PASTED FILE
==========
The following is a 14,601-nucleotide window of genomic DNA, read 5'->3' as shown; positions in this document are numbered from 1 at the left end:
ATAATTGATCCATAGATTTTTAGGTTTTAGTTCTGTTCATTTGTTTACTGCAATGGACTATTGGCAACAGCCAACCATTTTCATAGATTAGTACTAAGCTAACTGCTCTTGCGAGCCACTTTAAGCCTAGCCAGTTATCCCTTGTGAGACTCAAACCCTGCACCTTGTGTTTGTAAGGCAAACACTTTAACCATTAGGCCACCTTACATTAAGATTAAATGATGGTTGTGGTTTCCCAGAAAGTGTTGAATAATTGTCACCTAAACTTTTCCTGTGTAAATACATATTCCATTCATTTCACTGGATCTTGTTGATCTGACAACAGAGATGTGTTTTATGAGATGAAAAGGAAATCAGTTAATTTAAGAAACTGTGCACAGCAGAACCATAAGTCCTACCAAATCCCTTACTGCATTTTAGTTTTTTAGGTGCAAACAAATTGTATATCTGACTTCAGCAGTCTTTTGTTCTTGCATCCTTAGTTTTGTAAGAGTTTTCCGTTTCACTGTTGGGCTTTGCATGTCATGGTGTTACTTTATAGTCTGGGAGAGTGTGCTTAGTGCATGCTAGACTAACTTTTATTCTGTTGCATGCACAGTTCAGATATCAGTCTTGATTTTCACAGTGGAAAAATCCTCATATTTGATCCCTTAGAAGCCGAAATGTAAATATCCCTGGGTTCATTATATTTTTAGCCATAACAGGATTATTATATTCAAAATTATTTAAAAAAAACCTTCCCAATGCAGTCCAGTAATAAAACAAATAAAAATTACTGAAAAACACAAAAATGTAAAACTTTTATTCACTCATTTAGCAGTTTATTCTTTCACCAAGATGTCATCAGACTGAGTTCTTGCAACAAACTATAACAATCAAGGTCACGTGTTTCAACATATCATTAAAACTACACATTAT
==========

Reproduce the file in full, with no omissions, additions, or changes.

The following is a 14,601-nucleotide window of genomic DNA, read 5'->3' as shown; positions in this document are numbered from 1 at the left end:
ATAATTGATCCATAGATTTTTAGGTTTTAGTTCTGTTCATTTGTTTACTGCAATGGACTATTGGCAACAGCCAACCATTTTCATAGATTAGTACTAAGCTAACTGCTCTTGCGAGCCACTTTAAGCCTAGCCAGTTATCCCTTGTGAGACTCAAACCCTGCACCTTGTGTTTGTAAGGCAAACACTTTAACCATTAGGCCACCTTACATTAAGATTAAATGATGGTTGTGGTTTCCCAGAAAGTGTTGAATAATTGTCACCTAAACTTTTCCTGTGTAAATACATATTCCATTCATTTCACTGGATCTTGTTGATCTGACAACAGAGATGTGTTTTATGAGATGAAAAGGAAATCAGTTAATTTAAGAAACTGTGCACAGCAGAACCATAAGTCCTACCAAATCCCTTACTGCATTTTAGTTTTTTAGGTGCAAACAAATTGTATATCTGACTTCAGCAGTCTTTTGTTCTTGCATCCTTAGTTTTGTAAGAGTTTTCCGTTTCACTGTTGGGCTTTGCATGTCATGGTGTTACTTTATAGTCTGGGAGAGTGTGCTTAGTGCATGCTAGACTAACTTTTATTCTGTTGCATGCACAGTTCAGATATCAGTCTTGATTTTCACAGTGGAAAAATCCTCATATTTGATCCCTTAGAAGCCGAAATGTAAATATCCCTGGGTTCATTATATTTTTAGCCATAACAGGATTATTATATTCAAAATTATTTAAAAAAAACCTTCCCAATGCAGTCCAGTAATAAAACAAATAAAAATTACTGAAAAACACAAAAATGTAAAACTTTTATTCACTCATTTAGCAGTTTATTCTTTCACCAAGATGTCATCAGACTGAGTTCTTGCAACAAACTATAACAATCAAGGTCACGTGTTTCAACATATCATTAAAACTACACATTAT